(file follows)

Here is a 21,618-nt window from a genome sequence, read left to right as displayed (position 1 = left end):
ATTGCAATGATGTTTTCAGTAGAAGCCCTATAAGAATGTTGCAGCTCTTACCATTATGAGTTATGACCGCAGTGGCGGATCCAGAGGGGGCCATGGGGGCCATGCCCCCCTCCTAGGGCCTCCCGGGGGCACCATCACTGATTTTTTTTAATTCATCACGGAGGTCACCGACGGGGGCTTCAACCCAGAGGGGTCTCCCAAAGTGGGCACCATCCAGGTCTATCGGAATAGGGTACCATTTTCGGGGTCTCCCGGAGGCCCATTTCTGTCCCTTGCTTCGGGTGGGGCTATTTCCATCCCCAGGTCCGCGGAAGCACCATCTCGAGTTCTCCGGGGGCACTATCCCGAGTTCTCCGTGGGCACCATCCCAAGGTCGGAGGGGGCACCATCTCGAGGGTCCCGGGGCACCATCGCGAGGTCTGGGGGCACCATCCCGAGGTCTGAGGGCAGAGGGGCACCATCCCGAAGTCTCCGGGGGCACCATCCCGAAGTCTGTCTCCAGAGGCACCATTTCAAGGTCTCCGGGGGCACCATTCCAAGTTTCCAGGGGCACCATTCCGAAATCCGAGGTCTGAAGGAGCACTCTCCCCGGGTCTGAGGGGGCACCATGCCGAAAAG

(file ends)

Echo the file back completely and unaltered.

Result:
Here is a 21,618-nt window from a genome sequence, read left to right as displayed (position 1 = left end):
ATTGCAATGATGTTTTCAGTAGAAGCCCTATAAGAATGTTGCAGCTCTTACCATTATGAGTTATGACCGCAGTGGCGGATCCAGAGGGGGCCATGGGGGCCATGCCCCCCTCCTAGGGCCTCCCGGGGGCACCATCACTGATTTTTTTTAATTCATCACGGAGGTCACCGACGGGGGCTTCAACCCAGAGGGGTCTCCCAAAGTGGGCACCATCCAGGTCTATCGGAATAGGGTACCATTTTCGGGGTCTCCCGGAGGCCCATTTCTGTCCCTTGCTTCGGGTGGGGCTATTTCCATCCCCAGGTCCGCGGAAGCACCATCTCGAGTTCTCCGGGGGCACTATCCCGAGTTCTCCGTGGGCACCATCCCAAGGTCGGAGGGGGCACCATCTCGAGGGTCCCGGGGCACCATCGCGAGGTCTGGGGGCACCATCCCGAGGTCTGAGGGCAGAGGGGCACCATCCCGAAGTCTCCGGGGGCACCATCCCGAAGTCTGTCTCCAGAGGCACCATTTCAAGGTCTCCGGGGGCACCATTCCAAGTTTCCAGGGGCACCATTCCGAAATCCGAGGTCTGAAGGAGCACTCTCCCCGGGTCTGAGGGGGCACCATGCCGAAAAG